I am stunned and filled with deep sadness, just like all of you. In fact, I am sickened every time I write about such things. The horrific incident at Umpqua Community College in Roseburg, where 10 people died and many others were wounded, has left us all hurt and feeling vulnerable. No family should ever have to go through what the families of the victims are experiencing. Our thoughts and deepest sympathies are with the families and the entire Roseburg community.
It is so troubling that this happened in our own backyard. We must remain vigilant as a community. Our community agencies and synagogues are always on alert. We have a strong relationship with both our local police and the local FBI who continue to monitor the region on our behalf. But, as we know, it is very difficult to predict or prevent that “lone wolf.” Only with your help can we try to prevent such tragedies from happening in the future. Remember – “see something, say something!”
Sadly in Israel, we hear the news that two parents were killed in a drive-by shooting terror attack with their four young children in the car. Another senseless horrific act.
To be frank, yesterday’s shootings have taken the wind out of my Remarks for this week. I was going to write about our current annual campaign successes and incredible workshops held in partnership with the Oregon Jewish Community Foundation this past week. But they pale in comparison to what transpired.
I do not, however, want this email to be so solemn. There is positive news that I want to share with our community:
On a national level, I am pleased to announce that the U.S. Department of Health and Human Services has awarded Jewish Federations of North America (our national umbrella organization) $12 million over 5 years, pending the availability of federal funds, to advance innovations in Person-Centered, Trauma-Informed Supportive Services for Holocaust Survivors. This is in tandem with a national, multi-pronged, $45 million effort launched in 2013. Federation fundraising helped provide the match required by the government to access this grant.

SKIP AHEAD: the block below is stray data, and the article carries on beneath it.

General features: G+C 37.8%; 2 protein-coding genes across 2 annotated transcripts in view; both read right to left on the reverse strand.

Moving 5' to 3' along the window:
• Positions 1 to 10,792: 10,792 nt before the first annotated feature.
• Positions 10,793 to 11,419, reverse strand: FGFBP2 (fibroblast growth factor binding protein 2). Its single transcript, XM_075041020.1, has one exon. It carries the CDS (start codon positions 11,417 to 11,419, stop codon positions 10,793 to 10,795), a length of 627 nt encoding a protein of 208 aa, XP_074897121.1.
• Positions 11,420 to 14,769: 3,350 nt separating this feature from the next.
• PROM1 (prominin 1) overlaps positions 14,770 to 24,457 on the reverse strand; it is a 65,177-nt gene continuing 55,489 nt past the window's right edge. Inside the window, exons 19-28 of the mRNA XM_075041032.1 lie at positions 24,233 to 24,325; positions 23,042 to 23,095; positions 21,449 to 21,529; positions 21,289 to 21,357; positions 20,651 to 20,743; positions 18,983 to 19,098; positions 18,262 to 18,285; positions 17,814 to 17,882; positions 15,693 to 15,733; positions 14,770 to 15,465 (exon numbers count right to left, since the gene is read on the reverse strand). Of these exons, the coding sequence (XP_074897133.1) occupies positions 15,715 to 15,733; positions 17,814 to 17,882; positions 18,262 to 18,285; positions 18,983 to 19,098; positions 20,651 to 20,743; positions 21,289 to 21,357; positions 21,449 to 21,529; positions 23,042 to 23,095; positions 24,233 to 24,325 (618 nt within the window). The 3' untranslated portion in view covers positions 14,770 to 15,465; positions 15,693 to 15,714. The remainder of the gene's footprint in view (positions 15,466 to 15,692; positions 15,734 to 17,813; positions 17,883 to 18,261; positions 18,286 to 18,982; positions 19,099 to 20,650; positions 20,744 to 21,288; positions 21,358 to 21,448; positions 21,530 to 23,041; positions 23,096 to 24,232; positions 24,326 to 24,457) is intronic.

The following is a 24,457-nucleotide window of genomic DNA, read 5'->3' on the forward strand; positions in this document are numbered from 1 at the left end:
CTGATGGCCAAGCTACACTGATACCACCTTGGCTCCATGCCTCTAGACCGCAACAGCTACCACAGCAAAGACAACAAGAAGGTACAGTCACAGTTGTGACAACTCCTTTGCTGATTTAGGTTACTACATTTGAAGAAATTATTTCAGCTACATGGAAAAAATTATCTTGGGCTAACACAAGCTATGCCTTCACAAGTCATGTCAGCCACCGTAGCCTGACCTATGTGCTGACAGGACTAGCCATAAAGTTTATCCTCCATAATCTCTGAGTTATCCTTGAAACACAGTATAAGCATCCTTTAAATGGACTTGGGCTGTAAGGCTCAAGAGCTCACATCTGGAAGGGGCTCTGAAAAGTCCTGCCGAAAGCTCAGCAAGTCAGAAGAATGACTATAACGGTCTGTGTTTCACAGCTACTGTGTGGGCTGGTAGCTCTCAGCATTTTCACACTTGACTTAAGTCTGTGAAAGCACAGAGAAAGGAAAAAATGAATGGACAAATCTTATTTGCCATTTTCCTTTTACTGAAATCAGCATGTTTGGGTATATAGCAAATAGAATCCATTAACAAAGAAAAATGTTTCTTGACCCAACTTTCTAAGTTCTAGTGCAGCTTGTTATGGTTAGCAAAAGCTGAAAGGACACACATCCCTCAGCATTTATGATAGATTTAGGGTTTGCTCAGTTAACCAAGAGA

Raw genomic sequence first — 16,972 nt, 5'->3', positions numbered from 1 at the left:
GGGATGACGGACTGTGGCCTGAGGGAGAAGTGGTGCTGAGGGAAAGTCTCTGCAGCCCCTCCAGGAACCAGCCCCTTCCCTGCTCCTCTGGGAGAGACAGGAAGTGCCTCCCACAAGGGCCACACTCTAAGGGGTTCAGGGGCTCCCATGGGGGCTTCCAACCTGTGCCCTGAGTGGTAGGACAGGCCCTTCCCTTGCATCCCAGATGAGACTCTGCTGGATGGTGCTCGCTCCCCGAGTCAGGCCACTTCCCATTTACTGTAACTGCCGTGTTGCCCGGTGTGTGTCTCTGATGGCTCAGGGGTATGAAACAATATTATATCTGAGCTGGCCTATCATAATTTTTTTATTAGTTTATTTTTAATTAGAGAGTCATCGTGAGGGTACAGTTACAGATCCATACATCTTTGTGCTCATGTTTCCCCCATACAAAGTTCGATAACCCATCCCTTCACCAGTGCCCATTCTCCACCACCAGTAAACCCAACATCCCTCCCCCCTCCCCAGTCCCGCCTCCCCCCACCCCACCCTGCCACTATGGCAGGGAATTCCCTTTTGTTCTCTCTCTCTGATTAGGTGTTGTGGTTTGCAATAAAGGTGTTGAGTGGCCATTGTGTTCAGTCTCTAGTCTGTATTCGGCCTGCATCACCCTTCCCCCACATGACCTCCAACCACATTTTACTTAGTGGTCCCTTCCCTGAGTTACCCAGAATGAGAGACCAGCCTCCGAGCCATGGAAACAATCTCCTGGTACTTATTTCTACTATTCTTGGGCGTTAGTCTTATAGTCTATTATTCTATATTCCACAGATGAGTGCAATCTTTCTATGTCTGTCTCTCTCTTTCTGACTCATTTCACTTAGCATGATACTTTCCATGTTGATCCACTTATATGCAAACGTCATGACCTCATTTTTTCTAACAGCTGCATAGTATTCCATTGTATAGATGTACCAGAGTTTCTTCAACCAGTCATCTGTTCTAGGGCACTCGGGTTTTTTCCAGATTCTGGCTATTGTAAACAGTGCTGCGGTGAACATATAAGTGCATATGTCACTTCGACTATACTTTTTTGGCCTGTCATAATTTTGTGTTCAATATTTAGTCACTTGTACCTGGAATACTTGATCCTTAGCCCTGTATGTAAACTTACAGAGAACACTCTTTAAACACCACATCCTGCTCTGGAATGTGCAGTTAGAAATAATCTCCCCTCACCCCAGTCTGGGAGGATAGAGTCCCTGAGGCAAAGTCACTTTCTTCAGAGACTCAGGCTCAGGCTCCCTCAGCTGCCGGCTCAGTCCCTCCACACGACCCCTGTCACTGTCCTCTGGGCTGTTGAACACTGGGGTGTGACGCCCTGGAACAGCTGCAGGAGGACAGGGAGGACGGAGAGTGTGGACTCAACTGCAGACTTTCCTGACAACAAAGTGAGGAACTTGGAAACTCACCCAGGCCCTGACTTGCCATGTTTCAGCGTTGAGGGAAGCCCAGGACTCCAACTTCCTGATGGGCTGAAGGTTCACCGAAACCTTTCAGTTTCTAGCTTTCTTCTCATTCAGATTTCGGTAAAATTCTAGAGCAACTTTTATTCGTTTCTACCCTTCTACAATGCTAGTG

The National Holocaust Survivor Initiative (NHSI) links support from Jewish Federations, foundations, private citizens, and federal, state and local governments to help aging Holocaust survivors live their final years with dignity and security in the comfort of their communities. To date, Jewish Federations have raised $22 million for NHSI.
These new federal funds will greatly impact service providers for the aging, including Jewish Family and Child Services and Cedar Sinai Park. Additionally, the funds will support development of a national technical assistance center to facilitate the spread of tools and resources about person-centered, trauma-informed approaches to serving Holocaust survivors.
This program will be facilitated by a consortium of national organizations including: Association of Jewish Family & Children’s Agencies, the Conference on Jewish Material Claims Against Germany, Leading Age, Meals on Wheels America, and the National Council on Aging.
Understanding we had two horrible tragedies yesterday, I do want to share a bit about Sukkot. The festival of Sukkot is supposed to be the most joyous of the three biblically mandated festivals (not so easy at the moment). In the holiday prayers, each festival is given its own descriptive name: Passover is the "Season of our Liberation," Shavuot is the "Season of the Giving of our Torah," but Sukkot is described simply as the "Season of our Rejoicing.”
The Torah mentions no less than three times to rejoice, and be only happy, during Sukkot. No other festival is the subject of this instruction more than once.
Sukkot is a time when we celebrate Jewish unity—as symbolized by the sukkah, whose walls bring us all together; and the four species (lulav and etrog), that symbolize the unity of all Jews. With sadness in our hearts, I hope that we can still find joy for the remainder of the holiday as we stand in unity against violence.
With prayers for peace and calm, allow me to wish you all a Shabbat shalom.